The acronyms VUS and VOUS stands for “variant of uncertain significance.” Just as it sounds, a VUS means that your genetic testing found a variant or change in one or more of your genes, but that the lab doesn’t know if the change(s) is disease-causing. “But,” you might ask, “isn’t it the lab’s job to know?” Yes, it is, but it is more complicated than that. Let me explain further.
We all have genetic changes. A lot of them it turns out.
You may have heard the fact that we are all 99.9% identical to one another. Although this sounds like we’re almost identical, our genetic makeup consists of approximately 3 billion nucleotides. Nucleotides are the molecules that “spell” out our genes providing our body with the instructions it needs to grow, develop, and function. That 0.1% difference equates to almost 3 million differences or “spelling changes” between each and every one of us. That’s a lot of changes.
When nucleotide changes are found, laboratories use information from multiple families with that exact change, scientific literature, prediction tools, and various other biological studies to determine whether a change is disease-causing. If a change has never been seen before, there’s not a lot of information for laboratories to use to make their decision. They know that the change is not usually seen in average humans, but they aren’t certain what the change means for someone who has it.
Don’t fret. You’re not alone.
You probably ordered genetic testing thinking that you would get a straightforward, “yes” or “no” result. Getting an answer that essentially equates to a “maybe” is bound to be frustrating for some individuals. Have patience. Once more information is obtained and the VUS has been reclassified, many laboratories will contact the ordering provider so that you can be informed. So, it’s important to stay in touch with the provider who ordered your testing! Even if the laboratory hasn’t contacted your provider, you can ask your provider to call the laboratory for an update. You are the person who is most invested in knowing if the VUS has been reclassified – advocate for yourself. In fact, depending on the change and the health issues seen in the person with the change, there may be patient-focused projects where you can actively seek answers. Examples of these projects include the “Simons Variation in Individuals Project” (Simons VIP) an online community that supports families with rare genetic changes associated with features of autism spectrum disorder and developmental delay and the “Free the Data” project for individuals with a VUS in either BRCA1 or BRCA2.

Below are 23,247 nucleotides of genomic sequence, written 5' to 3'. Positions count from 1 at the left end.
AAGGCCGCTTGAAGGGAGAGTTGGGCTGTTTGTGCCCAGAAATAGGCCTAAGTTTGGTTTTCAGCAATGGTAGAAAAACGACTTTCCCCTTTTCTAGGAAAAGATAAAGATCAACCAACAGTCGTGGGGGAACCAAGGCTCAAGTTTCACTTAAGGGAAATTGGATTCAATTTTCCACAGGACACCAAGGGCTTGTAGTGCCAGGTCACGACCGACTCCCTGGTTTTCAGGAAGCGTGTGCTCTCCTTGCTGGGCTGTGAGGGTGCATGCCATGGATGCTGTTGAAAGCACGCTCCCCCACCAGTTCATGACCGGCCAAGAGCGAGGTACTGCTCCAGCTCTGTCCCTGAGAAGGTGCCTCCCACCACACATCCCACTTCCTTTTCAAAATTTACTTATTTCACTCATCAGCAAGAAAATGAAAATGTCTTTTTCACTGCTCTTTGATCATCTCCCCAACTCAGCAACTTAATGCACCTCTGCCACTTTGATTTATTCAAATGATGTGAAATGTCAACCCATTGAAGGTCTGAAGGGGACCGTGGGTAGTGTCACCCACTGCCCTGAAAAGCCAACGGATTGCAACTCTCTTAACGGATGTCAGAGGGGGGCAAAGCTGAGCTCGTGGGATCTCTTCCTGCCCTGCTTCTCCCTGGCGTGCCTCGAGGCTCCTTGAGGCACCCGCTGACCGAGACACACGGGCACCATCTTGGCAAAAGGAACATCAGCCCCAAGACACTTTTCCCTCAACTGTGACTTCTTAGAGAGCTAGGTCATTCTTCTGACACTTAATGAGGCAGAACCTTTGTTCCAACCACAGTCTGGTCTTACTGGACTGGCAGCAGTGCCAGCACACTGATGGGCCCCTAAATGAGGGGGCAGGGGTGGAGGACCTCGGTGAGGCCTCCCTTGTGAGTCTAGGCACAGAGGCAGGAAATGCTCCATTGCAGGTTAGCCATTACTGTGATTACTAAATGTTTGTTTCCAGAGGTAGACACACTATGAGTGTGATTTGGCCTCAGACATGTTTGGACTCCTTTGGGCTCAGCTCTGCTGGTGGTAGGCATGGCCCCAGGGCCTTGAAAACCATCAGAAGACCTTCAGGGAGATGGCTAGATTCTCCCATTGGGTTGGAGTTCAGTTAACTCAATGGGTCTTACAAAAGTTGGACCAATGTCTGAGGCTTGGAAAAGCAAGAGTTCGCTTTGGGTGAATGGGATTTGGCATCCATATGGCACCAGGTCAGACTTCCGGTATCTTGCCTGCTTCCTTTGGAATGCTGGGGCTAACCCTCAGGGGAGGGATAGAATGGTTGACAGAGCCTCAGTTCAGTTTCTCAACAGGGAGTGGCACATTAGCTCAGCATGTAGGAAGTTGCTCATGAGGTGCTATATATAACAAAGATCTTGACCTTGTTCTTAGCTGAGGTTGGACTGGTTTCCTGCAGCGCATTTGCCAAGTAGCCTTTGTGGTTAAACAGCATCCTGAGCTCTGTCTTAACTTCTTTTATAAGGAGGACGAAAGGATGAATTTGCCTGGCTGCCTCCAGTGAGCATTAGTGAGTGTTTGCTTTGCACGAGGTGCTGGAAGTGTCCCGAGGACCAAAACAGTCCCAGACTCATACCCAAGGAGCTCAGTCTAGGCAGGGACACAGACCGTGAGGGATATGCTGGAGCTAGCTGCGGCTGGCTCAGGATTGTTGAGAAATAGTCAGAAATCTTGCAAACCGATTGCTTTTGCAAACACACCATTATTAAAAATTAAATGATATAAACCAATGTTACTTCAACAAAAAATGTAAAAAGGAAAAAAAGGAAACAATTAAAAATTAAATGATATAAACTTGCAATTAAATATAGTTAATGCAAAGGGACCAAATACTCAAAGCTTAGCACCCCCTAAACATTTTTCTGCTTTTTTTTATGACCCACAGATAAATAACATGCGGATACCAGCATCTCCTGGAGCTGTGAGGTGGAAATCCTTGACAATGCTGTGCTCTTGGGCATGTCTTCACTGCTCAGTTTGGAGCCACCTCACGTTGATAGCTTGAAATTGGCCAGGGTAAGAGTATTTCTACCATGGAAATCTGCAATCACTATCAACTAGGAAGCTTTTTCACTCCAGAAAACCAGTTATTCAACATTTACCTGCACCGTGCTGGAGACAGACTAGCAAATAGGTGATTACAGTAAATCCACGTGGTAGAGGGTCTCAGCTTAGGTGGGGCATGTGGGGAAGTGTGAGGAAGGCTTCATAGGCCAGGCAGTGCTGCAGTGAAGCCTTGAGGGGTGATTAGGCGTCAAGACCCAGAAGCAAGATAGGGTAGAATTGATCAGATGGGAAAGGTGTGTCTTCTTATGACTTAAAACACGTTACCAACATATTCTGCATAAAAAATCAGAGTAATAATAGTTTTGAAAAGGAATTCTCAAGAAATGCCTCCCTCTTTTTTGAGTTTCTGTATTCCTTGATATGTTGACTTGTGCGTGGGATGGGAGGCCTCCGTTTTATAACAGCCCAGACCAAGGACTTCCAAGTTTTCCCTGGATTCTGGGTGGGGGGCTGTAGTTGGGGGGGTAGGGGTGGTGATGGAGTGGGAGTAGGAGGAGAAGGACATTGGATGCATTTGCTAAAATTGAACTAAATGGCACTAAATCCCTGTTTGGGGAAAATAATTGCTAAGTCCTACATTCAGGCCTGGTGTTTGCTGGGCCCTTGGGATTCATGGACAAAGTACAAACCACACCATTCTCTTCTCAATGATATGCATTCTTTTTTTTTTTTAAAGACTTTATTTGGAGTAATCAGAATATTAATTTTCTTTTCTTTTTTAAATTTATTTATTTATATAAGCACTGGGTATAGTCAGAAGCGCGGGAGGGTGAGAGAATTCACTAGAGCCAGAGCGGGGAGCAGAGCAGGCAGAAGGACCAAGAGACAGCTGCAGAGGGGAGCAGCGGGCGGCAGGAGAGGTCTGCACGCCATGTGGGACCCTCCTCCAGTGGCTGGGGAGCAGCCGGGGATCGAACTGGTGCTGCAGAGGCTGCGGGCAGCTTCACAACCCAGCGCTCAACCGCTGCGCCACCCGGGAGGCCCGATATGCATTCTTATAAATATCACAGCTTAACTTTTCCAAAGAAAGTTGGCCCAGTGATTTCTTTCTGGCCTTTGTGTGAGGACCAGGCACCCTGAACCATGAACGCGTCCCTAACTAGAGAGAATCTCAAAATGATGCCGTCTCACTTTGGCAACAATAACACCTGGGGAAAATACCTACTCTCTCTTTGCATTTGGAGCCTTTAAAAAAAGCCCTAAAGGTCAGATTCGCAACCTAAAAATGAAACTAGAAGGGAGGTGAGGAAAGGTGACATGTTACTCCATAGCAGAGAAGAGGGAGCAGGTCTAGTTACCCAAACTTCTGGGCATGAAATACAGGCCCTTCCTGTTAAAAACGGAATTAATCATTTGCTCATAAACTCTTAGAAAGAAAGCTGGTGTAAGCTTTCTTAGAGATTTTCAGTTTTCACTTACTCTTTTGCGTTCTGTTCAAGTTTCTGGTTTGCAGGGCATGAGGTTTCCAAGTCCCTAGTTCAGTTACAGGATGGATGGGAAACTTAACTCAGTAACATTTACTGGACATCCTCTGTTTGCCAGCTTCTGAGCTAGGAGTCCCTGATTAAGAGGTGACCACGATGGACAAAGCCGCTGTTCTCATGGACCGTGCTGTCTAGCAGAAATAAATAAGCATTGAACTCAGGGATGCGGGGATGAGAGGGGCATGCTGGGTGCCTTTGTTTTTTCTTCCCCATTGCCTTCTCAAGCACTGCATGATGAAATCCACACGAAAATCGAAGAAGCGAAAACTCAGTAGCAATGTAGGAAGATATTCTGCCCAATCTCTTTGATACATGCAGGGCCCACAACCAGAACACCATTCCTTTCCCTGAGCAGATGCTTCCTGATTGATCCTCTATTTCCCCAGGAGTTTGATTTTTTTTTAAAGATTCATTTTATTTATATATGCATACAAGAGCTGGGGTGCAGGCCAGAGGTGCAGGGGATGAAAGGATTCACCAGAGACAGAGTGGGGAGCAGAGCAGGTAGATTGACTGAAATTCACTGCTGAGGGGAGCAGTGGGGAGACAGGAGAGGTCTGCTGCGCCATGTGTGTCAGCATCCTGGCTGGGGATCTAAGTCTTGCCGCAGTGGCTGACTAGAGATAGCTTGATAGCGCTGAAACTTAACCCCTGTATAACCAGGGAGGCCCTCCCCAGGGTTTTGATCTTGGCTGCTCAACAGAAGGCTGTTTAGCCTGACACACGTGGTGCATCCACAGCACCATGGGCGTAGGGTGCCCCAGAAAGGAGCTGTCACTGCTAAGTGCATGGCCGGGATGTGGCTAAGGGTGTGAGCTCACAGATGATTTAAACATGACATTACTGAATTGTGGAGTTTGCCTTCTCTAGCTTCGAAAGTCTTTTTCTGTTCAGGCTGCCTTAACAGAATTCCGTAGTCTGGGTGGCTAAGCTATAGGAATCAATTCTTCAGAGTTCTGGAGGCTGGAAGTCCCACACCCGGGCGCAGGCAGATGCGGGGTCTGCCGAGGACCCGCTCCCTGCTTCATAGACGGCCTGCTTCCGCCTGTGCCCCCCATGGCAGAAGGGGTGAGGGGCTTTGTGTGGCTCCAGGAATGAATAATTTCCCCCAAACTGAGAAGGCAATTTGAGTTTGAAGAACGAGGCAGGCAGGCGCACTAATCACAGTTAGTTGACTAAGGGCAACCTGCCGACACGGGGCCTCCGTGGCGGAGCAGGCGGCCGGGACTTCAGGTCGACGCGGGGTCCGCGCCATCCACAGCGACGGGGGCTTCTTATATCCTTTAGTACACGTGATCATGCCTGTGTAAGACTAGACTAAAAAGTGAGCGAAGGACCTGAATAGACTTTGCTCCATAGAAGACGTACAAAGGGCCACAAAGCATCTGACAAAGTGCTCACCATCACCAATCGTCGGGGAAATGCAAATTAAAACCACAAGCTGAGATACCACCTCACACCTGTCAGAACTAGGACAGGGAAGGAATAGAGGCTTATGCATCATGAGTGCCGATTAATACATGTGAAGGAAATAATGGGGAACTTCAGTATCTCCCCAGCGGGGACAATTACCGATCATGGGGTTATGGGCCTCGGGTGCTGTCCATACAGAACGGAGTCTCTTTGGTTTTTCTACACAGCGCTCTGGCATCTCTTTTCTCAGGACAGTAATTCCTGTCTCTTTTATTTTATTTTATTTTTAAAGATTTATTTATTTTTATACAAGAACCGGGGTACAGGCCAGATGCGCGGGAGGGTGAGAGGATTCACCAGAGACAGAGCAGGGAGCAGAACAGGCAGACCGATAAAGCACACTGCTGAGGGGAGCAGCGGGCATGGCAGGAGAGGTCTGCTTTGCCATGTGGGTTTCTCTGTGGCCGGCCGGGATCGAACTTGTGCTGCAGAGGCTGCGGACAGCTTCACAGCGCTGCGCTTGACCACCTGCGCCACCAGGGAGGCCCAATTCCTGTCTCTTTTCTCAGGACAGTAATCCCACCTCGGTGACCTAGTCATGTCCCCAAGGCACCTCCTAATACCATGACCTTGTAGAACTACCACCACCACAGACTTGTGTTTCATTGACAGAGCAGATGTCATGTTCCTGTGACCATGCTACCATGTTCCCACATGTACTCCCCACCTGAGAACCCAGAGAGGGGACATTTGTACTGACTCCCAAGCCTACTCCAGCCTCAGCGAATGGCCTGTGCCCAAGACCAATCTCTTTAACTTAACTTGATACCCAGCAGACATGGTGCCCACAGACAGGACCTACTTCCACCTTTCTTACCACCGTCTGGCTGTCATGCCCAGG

What about my family?
Many, but not all, laboratories will offer to do family studies for free if a VUS is found. Family studies involve testing other relevant or informative family members to determine where the VUS originated. Although these studies are typically free of charge, they can require a bit of effort by both the provider and the patient to coordinate testing for these family members. There are also projects through different institutions that may help with this process. For example, the University of Washington’s “Find My Variant” project works with individuals to identify and collect DNA samples from their family members to learn more about their VUS.
After a VUS is found, providers will typically consider additional family studies, other genetic tests, and research studies. If the VUS is still the only genetic finding, management will vary depending on the gene in which the VUS was found, the exact variant, and personal/family history. Broad statements about the management for individuals with a VUS cannot be made. This makes it important to have a geneticist or genetic counselor involved who can recommend appropriate management options.
Contact a genetic counselor in your area to discuss your genetic test results and if any additional testing/research is needed. You can search for a genetic counselor near you by using the ‘Find a Counselor’ tool sponsored by the National Society of Genetic Counselors.
About Morgan Simmons – Morgan is a graduate student at Emory University’s School of Medicine pursuing a Master of Medical Science in Human Genetics and Genetic Counseling and a Graduate Student Intern at ThinkGenetic, Inc.